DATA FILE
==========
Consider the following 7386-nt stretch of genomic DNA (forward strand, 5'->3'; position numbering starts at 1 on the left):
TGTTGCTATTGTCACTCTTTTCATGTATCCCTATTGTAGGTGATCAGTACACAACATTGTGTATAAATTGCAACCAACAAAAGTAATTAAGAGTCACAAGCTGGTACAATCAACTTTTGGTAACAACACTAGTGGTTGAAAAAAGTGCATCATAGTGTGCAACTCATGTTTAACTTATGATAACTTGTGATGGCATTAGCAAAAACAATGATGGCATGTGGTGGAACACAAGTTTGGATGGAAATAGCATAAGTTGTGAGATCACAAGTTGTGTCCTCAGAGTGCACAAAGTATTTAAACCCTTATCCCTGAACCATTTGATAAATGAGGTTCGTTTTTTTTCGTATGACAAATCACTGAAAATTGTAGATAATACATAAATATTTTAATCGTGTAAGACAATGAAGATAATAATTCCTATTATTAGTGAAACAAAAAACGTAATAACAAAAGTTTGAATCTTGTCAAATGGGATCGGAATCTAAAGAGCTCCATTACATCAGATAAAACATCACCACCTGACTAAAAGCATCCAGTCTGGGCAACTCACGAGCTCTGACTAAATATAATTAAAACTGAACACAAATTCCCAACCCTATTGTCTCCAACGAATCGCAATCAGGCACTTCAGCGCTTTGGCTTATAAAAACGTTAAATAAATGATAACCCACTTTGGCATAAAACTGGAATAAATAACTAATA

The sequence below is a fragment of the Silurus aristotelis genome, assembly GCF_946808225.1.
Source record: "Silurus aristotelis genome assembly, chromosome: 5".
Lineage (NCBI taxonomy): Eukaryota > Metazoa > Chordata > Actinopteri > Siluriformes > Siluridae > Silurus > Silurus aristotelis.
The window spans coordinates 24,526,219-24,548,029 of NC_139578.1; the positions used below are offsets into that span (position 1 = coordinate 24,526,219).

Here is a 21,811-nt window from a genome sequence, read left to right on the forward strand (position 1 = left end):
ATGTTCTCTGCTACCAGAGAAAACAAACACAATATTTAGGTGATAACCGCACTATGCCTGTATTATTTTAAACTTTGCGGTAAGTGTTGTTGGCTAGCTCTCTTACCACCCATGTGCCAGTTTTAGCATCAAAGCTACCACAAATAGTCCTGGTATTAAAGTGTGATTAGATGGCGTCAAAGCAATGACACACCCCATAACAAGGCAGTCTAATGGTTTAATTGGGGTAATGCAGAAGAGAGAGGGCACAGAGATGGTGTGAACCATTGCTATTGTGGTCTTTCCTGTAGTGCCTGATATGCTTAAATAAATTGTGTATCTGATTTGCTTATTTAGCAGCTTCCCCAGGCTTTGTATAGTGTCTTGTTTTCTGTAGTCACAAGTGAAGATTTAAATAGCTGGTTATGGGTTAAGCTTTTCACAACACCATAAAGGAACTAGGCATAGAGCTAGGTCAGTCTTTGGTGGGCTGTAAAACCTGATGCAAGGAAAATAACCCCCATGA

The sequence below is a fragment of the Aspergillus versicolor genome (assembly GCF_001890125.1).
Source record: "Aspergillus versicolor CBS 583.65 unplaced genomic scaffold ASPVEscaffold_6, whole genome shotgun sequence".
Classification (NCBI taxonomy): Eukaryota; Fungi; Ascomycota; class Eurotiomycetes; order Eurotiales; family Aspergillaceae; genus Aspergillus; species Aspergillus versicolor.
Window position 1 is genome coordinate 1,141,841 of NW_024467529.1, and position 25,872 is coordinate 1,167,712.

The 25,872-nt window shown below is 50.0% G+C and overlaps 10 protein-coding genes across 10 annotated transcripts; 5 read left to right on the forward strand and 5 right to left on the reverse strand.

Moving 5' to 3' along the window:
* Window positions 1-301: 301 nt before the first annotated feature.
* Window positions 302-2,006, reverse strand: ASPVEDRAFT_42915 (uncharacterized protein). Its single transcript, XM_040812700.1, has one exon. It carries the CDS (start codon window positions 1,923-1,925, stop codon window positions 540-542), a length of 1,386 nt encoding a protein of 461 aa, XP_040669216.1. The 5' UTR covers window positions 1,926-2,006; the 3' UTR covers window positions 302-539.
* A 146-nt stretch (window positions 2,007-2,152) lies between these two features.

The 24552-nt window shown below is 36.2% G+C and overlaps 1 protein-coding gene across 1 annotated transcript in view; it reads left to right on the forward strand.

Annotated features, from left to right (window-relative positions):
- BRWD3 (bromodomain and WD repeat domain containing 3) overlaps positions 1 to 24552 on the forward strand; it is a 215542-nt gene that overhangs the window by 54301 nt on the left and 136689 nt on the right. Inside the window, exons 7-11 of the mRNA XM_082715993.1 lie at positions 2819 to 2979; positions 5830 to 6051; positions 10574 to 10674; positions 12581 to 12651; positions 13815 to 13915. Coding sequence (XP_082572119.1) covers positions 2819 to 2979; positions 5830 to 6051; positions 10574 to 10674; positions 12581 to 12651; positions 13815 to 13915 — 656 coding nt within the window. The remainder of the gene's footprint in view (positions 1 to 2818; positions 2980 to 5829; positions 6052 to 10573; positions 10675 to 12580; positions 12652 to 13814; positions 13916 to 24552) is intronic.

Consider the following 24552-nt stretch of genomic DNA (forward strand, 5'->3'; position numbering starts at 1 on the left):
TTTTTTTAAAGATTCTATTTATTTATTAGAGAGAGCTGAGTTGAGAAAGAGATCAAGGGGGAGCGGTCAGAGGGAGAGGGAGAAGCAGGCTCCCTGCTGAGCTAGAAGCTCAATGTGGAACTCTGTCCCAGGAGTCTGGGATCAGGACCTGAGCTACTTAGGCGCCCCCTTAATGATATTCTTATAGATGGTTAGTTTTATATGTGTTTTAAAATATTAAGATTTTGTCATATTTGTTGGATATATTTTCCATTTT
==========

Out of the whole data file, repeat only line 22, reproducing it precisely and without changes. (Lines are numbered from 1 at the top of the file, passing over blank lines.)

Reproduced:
TTTTTTTAAAGATTCTATTTATTTATTAGAGAGAGCTGAGTTGAGAAAGAGATCAAGGGGGAGCGGTCAGAGGGAGAGGGAGAAGCAGGCTCCCTGCTGAGCTAGAAGCTCAATGTGGAACTCTGTCCCAGGAGTCTGGGATCAGGACCTGAGCTACTTAGGCGCCCCCTTAATGATATTCTTATAGATGGTTAGTTTTATATGTGTTTTAAAATATTAAGATTTTGTCATATTTGTTGGATATATTTTCCATTTT